I don't follow you at all.It's not restricted to calculus. It is a matter of geometry. For example, consider a cone. Assume that the height dimension which stretches from apex to flat circle base, is the time dimension. now the 2-D circle is a space moving along the time dimension. as it moves in time it expands.but this expansion is not anything but a geometrical effect. how? because I say the equation of the cone itself is the limit for the 2-D circle along the time dimension. If we say the equation of cone is the limit then the expansion is entirely a geometrical effect. it has nothing to do with any sort of energy. how can I say all of this in mathematical form?

Take the simpler case of the graph of the function $f(x) = x^2$. The graph is a parabola opening upward with its vertex at the origin.

What makes it have that particular shape? What forces are causing the graph to take the particular shape that it has? The answer is that there aren't any forces. It's just a particular mathematical function. With your cone, there's nothing making the cone be a cone. It's a cone, a mathematical object. There are no causes. A cone is just a set of points that satisfies an equation.

Exactly. I'm not looking for forces or anything in the cone. No, I agree with you. It is the way it is, because of math and because we defined it that way. that is my point when I say I want intrinsic property. because with the cone I don't have to bring any forces in. It's just pure math and we have to say it is the way it is. That is what I'm looking for. I'm not asking for forces. I want situations like this cone.I don't follow you at all.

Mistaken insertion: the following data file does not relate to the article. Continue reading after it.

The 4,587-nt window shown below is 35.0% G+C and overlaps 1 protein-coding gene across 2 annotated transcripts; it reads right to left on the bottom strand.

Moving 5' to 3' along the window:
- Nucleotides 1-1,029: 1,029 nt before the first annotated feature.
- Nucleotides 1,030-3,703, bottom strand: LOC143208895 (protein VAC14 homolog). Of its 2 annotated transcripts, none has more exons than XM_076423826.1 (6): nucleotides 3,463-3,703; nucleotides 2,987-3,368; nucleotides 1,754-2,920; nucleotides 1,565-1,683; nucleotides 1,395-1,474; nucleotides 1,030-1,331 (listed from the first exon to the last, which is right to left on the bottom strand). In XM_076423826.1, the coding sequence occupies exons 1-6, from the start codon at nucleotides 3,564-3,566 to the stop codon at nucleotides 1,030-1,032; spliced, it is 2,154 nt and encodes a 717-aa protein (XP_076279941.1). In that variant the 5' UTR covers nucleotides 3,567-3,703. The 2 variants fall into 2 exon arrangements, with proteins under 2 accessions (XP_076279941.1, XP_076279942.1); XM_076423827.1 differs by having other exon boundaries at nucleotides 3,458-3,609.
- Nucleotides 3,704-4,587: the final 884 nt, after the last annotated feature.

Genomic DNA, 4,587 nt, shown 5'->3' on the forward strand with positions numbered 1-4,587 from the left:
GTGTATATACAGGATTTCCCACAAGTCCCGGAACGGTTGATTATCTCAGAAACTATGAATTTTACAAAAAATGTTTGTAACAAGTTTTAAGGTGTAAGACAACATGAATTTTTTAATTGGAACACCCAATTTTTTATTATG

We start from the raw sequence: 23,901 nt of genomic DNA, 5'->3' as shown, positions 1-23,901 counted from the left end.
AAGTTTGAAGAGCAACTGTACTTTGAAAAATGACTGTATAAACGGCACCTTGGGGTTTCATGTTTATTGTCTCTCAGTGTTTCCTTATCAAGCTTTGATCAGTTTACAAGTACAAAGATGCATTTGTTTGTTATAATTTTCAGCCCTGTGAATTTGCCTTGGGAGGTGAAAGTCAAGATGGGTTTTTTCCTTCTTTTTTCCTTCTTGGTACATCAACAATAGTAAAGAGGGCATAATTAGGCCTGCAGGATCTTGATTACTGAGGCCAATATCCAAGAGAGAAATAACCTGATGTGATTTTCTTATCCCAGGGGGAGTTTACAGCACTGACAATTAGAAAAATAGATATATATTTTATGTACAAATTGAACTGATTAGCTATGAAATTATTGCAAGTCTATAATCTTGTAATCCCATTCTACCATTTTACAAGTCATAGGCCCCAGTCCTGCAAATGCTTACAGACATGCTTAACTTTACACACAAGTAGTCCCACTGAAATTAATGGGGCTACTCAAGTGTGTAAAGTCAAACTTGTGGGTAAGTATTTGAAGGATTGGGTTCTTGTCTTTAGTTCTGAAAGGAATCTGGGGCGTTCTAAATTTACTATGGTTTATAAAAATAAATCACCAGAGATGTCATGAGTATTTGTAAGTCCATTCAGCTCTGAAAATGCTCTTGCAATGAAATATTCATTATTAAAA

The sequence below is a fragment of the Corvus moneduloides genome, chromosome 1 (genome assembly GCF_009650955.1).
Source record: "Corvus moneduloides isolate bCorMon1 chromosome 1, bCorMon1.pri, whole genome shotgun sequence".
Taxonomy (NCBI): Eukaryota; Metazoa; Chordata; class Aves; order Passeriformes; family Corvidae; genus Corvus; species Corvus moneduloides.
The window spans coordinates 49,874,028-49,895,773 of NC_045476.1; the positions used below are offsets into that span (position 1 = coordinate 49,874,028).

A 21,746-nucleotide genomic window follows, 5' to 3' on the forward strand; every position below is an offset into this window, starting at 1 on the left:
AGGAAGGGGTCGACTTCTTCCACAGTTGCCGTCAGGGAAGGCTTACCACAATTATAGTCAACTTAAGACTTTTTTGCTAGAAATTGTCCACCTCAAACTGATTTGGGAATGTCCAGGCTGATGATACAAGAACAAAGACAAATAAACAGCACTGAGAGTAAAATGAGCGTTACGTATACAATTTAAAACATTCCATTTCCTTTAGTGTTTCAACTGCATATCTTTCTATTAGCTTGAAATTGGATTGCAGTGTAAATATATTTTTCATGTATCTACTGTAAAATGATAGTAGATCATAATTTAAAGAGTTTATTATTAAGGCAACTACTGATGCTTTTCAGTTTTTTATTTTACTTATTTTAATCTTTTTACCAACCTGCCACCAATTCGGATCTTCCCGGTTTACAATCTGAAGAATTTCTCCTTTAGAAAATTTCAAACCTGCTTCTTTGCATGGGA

Take the simpler case of the graph of the function $f(x) = x^2$. The graph is a parabola opening upward with its vertex at the origin.

What makes it have that particular shape? What forces are causing the graph to take the particular shape that it has? The answer is that there aren't any forces. It's just a particular mathematical function. With your cone, there's nothing making the cone be a cone. It's a cone, a mathematical object. There are no causes. A cone is just a set of points that satisfies an equation.

Here's the punch line: I honestly don't know how to write all I have said into mathematical form. Don't get confused. tell me how to explain the cone scenario itself in mathematical form. please write it in math for me.

Now the cone is one example that I thought of, that satisfies my need. which is explaining expansion with intrinsic properties in geometry. what other ways is there to explain expansion (not universe, don't go there. just think about expansion in geometry) in situations like this? which expansion happens just because of the definition or some property of space or the object.

en.wikipedia.org

Another idea I had was that perhaps you would be interested in vector fields. So at each point of space you have a vector representing the force at that point, for example the velocity and direction of the wind, or gravity, etc. Again, general relativity or differential geometry. Or basic multivariable calculus.

I don't think I can help with your idea of expansion happening because of the definition of some property of space. I don't understand it. A cone's a cone.